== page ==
Did our ancestors eat meat and did it make them sick?
Welcome to our nutritional series where we discuss the topic “should you include meat in your diet.” Our goal is to provide you with knowledge and insights regarding conduming meat to help you make informed decisions. Please note that we aim to equip you with information, rather than advocating for a specific dietary choice, as there are various diets that can be beneficial depending on individual needs and preferences.
Let’s begin by addressing the question directly: Can you be healthy while eating meat? If we look at traditional cultures that thrived without common modern diseases, like heart disease, we find that they consumed meat as a significant part of their diet. For instance, the Inuit people relied on animal fats for about 60% of their daily energy intake. Interestingly, they experienced low rates of obesity, cardiovascular disease, and cancer in their traditional settings. These health benefits were not due to superior genetics, as the modern Inuit population, consuming a more Westernized diet and lifestyle, now faces similar health issues as the general population.
This highlights the fact that humans have been consuming animal products for centuries without experiencing the diseases commonly attributed to meat consumption. In our next section, we will delve into nutritional studies and research to explore this topic further.
Doesn’t research consistently demonstrate that eating meat causes heart disease?
In our previous section, we discussed how meat consumption in traditional cultures did not lead to widespread heart disease. However, when cultures transition to diets resembling our modern food choices (think fast food), their health risks begin to align with ours.
So why does research sometimes link meat to disease risk? To understand this, let’s consider the stark differences between traditional and modern environments. Traditional lifestyles involved reduced stress, a close connection to nature, daily physical activity such as hiking, and a natural inclination towards nutritious foods. In contrast, our modern lifestyle often entails long work hours, sedentary habits, indoor living, and a reliance on processed foods designed to be addictive.
This disparity is a major challenge in epidemiological research. While cellular studies can demonstrate the impact of individual molecules on cells, we need real-world, population-based studies conducted over a lifespan to understand how these molecules affect us in a holistic context. Many population studies fail to account for the quality of life factors. For example, if someone smokes, leads a sedentary lifestyle, and eats a steak taco from a fast-food chain, they are categorized as a “meat eater.” On the other hand, someone who exercises regularly, doesn’t smoke, consumes high-quality meat, and enjoys outdoor activities is also considered a “meat eater.” When we compare vegetarians to health-conscious omnivores, there are no significant differences in overall mortality rates. Hence, it’s not solely about eating meat, but rather the quality of the meat and one’s lifestyle that matter.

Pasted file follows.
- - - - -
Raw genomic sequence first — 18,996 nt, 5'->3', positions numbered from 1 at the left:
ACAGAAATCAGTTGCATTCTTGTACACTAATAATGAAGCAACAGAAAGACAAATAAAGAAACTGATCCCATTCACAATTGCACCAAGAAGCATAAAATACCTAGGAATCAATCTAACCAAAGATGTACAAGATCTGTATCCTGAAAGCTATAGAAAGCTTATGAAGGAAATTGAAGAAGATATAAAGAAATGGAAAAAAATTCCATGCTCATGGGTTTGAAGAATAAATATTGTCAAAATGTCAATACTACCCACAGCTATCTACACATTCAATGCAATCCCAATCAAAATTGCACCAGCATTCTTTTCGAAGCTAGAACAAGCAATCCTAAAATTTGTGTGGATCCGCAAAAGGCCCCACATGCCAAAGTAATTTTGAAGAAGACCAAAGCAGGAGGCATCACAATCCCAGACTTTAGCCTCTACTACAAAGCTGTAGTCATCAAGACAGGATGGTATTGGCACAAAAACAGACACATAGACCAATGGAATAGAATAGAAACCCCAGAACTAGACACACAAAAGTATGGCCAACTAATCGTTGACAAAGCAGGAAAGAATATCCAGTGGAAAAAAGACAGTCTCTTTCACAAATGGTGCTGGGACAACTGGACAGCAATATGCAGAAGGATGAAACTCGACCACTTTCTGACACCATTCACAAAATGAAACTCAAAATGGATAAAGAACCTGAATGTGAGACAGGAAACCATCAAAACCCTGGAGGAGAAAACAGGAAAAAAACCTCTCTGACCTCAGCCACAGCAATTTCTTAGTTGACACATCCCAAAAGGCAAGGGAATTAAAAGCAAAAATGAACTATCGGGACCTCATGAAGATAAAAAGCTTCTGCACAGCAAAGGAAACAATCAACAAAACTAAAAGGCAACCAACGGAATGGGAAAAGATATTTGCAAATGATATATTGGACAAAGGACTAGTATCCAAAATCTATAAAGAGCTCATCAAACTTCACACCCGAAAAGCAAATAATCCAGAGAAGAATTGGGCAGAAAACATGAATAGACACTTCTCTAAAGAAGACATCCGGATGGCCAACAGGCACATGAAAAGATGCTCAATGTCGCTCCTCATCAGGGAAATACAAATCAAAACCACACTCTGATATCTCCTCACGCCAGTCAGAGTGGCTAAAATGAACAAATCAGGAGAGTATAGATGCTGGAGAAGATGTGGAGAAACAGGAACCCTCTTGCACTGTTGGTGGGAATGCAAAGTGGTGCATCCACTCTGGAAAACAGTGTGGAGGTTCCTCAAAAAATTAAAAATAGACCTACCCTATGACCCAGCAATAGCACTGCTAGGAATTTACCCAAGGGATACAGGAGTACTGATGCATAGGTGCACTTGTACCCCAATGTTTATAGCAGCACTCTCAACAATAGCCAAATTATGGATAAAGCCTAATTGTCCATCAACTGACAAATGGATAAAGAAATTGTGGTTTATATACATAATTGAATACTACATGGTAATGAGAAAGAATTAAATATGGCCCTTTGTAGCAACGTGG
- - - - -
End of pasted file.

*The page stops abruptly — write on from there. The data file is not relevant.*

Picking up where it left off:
This phenomenon is also evident in the Inuit tribes. When they departed from their traditional environment, their disease risk factors increased, much like the rest of us.
Is meat an unhealthy food?
In the previous sections, we explored meat consumption in traditional cultures and the challenges with nutritional research. Now, let’s consider nutrient density as a useful guideline for making a decision about meat. We are specifically addressing concerns regarding animal product consumption and its association with modern diseases like cardiovascular disease.
Firstly, it’s essential to note that even the “perfect diet” cannot guarantee good health if one is under constant stress, overworked, or sleep-deprived, among other factors.
When it comes to nutrient density studies, animal products often face bias due to their high saturated fat and cholesterol content. However, extensive research indicates that saturated fat is more like a nutrient than a toxin. Explore this link, written by one of my favorite practitioners Chris Kresser. He reviews the issues around saturated fat research and health.
In conclusion, should you include meat into your diet? Overall, meat may not be the all consuming disease causing mysterious monster that we thought it once was. But, our sedentary lifestyle, exposure to external toxins like cigarette smoke, and highly processed foods are more to blame. Meat is a nutrient dense food that has helped humans live with a high fitness level (good health) for generations.
If you want to learn more I would highly recommend the documentary Sacred Cow.
If you are curious how you can include meat into your health diet consider scheduling a free discovery call with me and we talk about your concerns and develop a few strategies for healthy meat reintroduction.